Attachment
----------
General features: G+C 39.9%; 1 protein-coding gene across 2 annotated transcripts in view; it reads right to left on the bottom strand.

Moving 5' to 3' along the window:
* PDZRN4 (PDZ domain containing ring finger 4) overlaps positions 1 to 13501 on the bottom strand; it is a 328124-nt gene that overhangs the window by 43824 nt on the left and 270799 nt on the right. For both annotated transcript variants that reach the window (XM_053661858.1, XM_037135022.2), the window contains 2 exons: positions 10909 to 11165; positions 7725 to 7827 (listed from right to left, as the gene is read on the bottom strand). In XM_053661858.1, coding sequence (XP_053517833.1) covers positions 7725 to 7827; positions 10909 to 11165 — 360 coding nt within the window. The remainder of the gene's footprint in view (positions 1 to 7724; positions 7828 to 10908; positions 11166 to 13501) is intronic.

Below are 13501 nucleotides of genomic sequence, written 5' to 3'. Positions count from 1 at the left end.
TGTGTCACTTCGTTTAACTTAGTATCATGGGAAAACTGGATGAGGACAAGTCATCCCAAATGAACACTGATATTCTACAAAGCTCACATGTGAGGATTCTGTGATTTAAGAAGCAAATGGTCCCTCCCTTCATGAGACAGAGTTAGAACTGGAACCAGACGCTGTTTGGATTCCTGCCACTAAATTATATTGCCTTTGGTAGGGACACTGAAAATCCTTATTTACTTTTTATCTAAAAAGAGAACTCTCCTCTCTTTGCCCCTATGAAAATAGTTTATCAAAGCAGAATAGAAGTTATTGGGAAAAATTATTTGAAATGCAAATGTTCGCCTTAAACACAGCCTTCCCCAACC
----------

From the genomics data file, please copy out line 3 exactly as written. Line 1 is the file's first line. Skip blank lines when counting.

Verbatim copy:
* PDZRN4 (PDZ domain containing ring finger 4) overlaps positions 1 to 13501 on the bottom strand; it is a 328124-nt gene that overhangs the window by 43824 nt on the left and 270799 nt on the right. For both annotated transcript variants that reach the window (XM_053661858.1, XM_037135022.2), the window contains 2 exons: positions 10909 to 11165; positions 7725 to 7827 (listed from right to left, as the gene is read on the bottom strand). In XM_053661858.1, coding sequence (XP_053517833.1) covers positions 7725 to 7827; positions 10909 to 11165 — 360 coding nt within the window. The remainder of the gene's footprint in view (positions 1 to 7724; positions 7828 to 10908; positions 11166 to 13501) is intronic.